About FDA

Increasing the Supply of Safe and Effective Animal Drugs

Ricky Dubbin, son of Eric Dubbin, OCD getting a kiss from Fabulous Frankie. Photo by Susan Brown

One of CVM’s greatest challenges is to expeditiously approve safe, effective, and properly labeled new animal drug products through a science-based approach in a regulatory environment. The Center is also facilitating the introduction of innovative products and processes, thus increasing the certainty of the regulatory pathway for those products.

Significant Approvals During the Fiscal Year

The fiscal year 2012 significant approvals for new and supplemental new animal drug applications are listed in Appendix C of this report. Included in the 38 significant approvals this year are 11 original NADA approvals, 8 original ANADAs, and 19 supplemental approvals. The new chemical entity approvals included:

  • RECUVYRA (fentanyl) Transdermal Solution– An original approval of a long lasting opioid analgesic, for the control of postoperative pain associated with surgical procedures in dogs. RECUVYRA is a Schedule II controlled substance. It will be distributed under a voluntary post-approval Risk Minimization Action Plan (RiskMAP) and its use is limited to certified veterinarians.
  • RILEXINE (cephalexin monohydrate) Chewable Tablets – An original approval for the treatment of secondary superficial bacterial pyoderma in dogs caused by susceptible strains of Staphylococcus pseudintermedius.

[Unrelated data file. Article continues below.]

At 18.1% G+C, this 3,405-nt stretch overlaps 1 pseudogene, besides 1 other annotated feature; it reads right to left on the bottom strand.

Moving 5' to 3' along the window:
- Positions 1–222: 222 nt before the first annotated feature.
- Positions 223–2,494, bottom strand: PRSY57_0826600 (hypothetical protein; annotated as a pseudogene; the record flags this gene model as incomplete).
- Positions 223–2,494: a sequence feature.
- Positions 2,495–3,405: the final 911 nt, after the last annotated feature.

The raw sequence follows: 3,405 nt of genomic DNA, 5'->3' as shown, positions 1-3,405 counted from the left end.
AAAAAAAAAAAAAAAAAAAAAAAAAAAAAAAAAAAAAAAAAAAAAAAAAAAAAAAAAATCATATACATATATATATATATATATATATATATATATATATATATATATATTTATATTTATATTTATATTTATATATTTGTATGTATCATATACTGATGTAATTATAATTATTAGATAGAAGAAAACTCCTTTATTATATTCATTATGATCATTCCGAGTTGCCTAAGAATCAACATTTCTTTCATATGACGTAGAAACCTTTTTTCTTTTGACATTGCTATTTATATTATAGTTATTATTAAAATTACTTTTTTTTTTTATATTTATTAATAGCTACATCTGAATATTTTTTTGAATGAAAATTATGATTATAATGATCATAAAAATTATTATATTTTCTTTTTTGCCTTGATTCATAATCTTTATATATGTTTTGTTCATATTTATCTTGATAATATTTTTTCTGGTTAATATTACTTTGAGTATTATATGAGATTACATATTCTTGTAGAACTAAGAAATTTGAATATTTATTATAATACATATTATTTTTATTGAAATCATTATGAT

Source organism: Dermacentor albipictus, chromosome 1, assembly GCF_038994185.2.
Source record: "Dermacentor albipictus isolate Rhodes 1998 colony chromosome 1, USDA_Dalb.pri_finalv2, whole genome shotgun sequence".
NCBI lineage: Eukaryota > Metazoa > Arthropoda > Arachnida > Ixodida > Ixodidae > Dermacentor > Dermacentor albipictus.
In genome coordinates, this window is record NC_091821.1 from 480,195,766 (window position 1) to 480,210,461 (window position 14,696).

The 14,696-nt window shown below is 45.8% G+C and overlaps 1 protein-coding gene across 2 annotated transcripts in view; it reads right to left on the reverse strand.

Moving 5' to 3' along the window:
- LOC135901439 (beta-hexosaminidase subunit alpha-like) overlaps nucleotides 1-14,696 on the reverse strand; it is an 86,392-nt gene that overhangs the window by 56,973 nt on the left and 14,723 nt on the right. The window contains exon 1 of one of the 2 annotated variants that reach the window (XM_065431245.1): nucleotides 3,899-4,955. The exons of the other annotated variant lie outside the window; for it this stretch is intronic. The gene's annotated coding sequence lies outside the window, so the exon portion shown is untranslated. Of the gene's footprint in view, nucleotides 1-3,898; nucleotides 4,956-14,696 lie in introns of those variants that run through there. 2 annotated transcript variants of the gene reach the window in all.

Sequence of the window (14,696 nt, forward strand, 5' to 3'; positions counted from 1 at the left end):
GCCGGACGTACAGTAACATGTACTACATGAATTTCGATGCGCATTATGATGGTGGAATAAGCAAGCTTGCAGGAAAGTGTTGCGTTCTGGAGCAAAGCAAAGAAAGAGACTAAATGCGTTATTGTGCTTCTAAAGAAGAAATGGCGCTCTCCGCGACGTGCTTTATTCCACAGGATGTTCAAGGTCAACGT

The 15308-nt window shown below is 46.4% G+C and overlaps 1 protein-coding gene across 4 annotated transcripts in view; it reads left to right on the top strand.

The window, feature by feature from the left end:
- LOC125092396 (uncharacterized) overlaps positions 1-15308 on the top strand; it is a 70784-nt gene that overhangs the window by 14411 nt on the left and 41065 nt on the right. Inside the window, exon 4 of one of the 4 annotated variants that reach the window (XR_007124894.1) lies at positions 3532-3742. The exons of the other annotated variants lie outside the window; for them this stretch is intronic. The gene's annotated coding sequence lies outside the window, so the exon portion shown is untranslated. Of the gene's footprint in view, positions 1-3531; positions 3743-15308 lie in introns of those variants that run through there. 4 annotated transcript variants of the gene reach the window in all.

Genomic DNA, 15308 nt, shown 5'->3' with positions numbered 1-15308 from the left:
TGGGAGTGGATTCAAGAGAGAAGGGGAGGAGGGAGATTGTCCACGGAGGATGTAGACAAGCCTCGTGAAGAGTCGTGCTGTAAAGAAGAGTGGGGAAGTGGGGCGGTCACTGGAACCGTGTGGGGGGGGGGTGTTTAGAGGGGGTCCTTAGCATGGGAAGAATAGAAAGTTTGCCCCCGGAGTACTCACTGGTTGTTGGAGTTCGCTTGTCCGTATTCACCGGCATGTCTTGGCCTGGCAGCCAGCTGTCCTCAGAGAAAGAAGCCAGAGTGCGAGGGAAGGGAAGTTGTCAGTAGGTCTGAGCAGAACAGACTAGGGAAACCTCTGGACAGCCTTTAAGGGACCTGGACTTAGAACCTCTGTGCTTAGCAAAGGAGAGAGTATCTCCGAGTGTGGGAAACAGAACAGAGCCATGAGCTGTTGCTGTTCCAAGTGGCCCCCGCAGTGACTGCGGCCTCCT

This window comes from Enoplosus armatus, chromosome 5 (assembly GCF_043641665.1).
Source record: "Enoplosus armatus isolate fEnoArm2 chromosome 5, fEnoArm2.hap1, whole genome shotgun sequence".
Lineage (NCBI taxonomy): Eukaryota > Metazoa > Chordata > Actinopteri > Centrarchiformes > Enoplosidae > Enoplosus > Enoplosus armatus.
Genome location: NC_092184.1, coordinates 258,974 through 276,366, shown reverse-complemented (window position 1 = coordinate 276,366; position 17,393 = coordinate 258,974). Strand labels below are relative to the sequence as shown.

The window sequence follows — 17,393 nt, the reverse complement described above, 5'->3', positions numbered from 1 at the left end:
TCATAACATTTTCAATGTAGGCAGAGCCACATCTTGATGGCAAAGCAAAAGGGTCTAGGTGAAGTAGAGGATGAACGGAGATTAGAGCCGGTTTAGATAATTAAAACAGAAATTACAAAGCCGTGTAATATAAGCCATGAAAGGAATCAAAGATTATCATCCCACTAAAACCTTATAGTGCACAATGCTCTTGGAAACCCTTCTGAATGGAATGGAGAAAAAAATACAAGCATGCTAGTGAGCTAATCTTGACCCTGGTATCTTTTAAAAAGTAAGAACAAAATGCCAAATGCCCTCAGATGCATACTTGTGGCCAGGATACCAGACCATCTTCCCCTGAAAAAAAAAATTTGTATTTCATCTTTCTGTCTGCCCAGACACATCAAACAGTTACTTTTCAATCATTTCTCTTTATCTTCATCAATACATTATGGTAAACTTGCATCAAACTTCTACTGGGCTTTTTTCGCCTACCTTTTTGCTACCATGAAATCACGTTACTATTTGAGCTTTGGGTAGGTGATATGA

• ZUPREVO (tildiprosin) 18% Injectable Solution—An original approval for the treatment of bovine respiratory disease (BRD) associated with Mannheimia haemolytical, Pasteurella multocida and Histophilus somni in beef and non-lactating dairy cattle, and for the control of respiratory disease in beef and non-lactating dairy cattle at high risk of developing BRD associated with Mannheimia haemolytical, Pasteurella multocida and Histophilus somni.
  • AIVLOSIN (tylvalosin tartrate) Water Soluble Granules—An original approval for the control of porcine proliferative enteropathy (PPE) associated with Lawsonia intracellularis infection in groups of swine in buildings experiencing an outbreak of PPE.
  • ALFAXAN (alfaxalone) intravenous injectable – An original approval for the induction and maintenance of anesthesia and for induction of anesthesia followed by maintenance with an inhalant anesthetic in dogs and cats.